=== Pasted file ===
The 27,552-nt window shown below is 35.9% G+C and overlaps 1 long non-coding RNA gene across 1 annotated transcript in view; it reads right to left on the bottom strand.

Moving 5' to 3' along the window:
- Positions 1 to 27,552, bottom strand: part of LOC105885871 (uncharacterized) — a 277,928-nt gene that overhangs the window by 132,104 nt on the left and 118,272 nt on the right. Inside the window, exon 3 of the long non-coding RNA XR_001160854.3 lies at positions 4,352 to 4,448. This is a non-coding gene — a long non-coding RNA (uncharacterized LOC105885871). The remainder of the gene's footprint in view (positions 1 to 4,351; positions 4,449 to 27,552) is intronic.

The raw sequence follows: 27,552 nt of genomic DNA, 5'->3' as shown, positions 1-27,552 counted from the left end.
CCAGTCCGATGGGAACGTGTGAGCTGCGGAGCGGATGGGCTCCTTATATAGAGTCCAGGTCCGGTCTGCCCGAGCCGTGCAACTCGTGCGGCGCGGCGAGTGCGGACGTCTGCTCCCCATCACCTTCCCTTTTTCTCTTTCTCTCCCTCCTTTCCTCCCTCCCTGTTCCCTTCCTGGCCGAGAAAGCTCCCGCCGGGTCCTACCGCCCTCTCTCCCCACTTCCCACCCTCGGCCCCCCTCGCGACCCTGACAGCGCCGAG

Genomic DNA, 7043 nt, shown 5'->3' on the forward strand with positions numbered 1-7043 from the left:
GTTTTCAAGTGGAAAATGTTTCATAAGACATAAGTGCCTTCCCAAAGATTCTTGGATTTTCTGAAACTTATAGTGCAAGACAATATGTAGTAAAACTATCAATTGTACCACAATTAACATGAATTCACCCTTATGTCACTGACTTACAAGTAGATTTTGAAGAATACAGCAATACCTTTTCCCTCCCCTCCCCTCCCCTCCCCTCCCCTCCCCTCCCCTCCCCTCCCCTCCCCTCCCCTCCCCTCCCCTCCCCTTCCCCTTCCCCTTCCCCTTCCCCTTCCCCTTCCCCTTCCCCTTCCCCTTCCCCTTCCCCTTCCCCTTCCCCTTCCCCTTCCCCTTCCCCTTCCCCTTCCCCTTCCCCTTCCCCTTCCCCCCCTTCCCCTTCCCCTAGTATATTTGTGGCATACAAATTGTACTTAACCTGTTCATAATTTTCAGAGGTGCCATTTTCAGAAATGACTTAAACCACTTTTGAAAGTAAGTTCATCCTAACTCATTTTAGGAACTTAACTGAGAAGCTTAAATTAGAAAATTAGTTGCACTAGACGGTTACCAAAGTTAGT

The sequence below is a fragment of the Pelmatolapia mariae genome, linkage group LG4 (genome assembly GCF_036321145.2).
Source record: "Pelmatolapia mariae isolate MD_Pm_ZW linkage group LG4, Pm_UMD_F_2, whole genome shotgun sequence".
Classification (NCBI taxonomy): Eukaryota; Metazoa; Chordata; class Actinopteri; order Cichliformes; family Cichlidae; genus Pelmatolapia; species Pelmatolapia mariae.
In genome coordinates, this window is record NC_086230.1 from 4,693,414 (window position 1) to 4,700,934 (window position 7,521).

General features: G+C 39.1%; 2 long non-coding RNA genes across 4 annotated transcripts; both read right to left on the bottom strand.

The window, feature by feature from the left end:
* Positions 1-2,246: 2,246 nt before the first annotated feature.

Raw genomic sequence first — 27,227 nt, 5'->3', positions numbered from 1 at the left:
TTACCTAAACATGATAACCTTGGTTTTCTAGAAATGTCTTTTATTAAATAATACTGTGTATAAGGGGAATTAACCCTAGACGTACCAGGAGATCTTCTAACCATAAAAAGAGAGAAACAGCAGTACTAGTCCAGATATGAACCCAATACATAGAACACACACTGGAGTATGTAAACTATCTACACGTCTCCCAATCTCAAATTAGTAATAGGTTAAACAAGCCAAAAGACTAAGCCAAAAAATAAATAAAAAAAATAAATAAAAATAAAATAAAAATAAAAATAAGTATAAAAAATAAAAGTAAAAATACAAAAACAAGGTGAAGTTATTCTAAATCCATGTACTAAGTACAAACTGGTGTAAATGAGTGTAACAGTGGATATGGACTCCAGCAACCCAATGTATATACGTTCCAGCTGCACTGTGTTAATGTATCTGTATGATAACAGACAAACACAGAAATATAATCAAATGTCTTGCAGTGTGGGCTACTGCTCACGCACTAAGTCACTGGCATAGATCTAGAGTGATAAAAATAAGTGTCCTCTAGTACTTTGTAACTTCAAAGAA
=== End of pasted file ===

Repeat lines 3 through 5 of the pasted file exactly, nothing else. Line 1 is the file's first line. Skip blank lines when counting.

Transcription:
- Positions 1 to 27,552, bottom strand: part of LOC105885871 (uncharacterized) — a 277,928-nt gene that overhangs the window by 132,104 nt on the left and 118,272 nt on the right. Inside the window, exon 3 of the long non-coding RNA XR_001160854.3 lies at positions 4,352 to 4,448. This is a non-coding gene — a long non-coding RNA (uncharacterized LOC105885871). The remainder of the gene's footprint in view (positions 1 to 4,351; positions 4,449 to 27,552) is intronic.

The raw sequence follows: 27,552 nt of genomic DNA, 5'->3' as shown, positions 1-27,552 counted from the left end.
CCAGTCCGATGGGAACGTGTGAGCTGCGGAGCGGATGGGCTCCTTATATAGAGTCCAGGTCCGGTCTGCCCGAGCCGTGCAACTCGTGCGGCGCGGCGAGTGCGGACGTCTGCTCCCCATCACCTTCCCTTTTTCTCTTTCTCTCCCTCCTTTCCTCCCTCCCTGTTCCCTTCCTGGCCGAGAAAGCTCCCGCCGGGTCCTACCGCCCTCTCTCCCCACTTCCCACCCTCGGCCCCCCTCGCGACCCTGACAGCGCCGAG